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Now and then, we post on custom vans. Because, well, they're simultaneously ridiculous and totally badass. Somehow, one of our van posts came to the attention of a collective of vanners today and we started getting mail from the vanning die hards. Click through for the vanners' take, including info on the Econoline pictured above.

Reading your article that vans died out in the 70's & 80's in the USA is incorrect,tho not as many but we have alot of people still into vannin, Japanese vans being radical? check out our 78 ford van with an 8 inch chopped top,shaved door handles,1/2 size rear doors,complete custom interior, fully detailed V/8 engine. if you would like more pictures, please let me know.
Thank You.
Israel Perez
VansRus Van Club
Heart of America Van Council


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Hi, just to let you know the vannin movement never died. We van enthusiasts are still around. Not as many as we were in the 70s but our movement is growing. The link you have on your webpage about Japanese vnas leads directly to a picture of my van. It is the red 1966 Econoline with flames. My question is , what is so preposterous about it or any of the other vans pictured there? My van has been in TV commercials, on calendars and in magazines and newspapers and has a very large world wide following. It is NOT "RICED OUT" like a lot of vehicles I see. Since you included it in your article about Japanese vans you should know that my van was featured in Japans largest custom car magazine last month. It will be a feature van in an upcoming documentary about vans and is scheduled to be in at least one more magazine very soon and two other mags have taken pics of it for future publications. I have been vanning since 1974 and my van club has been vanning since 1969 and is the first van club to ever form and the oldest still in existance.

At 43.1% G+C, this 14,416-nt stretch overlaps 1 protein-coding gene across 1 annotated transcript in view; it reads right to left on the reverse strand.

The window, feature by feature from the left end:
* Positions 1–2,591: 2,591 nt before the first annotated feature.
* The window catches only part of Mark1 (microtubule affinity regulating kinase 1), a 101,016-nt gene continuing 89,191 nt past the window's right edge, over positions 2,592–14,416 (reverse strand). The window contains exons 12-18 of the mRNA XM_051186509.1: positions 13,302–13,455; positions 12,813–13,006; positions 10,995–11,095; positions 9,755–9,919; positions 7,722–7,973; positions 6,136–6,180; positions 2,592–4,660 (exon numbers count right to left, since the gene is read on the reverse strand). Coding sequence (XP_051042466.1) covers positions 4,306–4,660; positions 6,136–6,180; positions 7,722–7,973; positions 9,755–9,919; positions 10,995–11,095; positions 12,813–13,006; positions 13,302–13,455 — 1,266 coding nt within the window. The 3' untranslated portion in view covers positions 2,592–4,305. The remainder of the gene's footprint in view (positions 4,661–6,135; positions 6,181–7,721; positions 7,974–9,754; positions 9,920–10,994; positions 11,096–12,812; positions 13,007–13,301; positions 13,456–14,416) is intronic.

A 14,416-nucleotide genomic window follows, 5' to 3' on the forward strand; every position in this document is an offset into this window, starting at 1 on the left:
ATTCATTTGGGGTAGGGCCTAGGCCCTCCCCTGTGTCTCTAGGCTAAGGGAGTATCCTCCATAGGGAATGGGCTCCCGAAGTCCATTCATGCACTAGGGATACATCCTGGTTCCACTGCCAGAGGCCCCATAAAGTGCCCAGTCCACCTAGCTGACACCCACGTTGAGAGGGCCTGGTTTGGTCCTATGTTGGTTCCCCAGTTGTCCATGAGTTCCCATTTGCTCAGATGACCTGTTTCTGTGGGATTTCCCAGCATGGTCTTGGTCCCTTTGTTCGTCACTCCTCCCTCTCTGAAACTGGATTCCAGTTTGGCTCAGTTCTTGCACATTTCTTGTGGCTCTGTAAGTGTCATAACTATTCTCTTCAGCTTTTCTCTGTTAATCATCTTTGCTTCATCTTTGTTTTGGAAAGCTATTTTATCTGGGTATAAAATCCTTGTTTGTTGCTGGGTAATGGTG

Mike Cook
Vice President
Inland Vans Berdoo
Vannin since 1969

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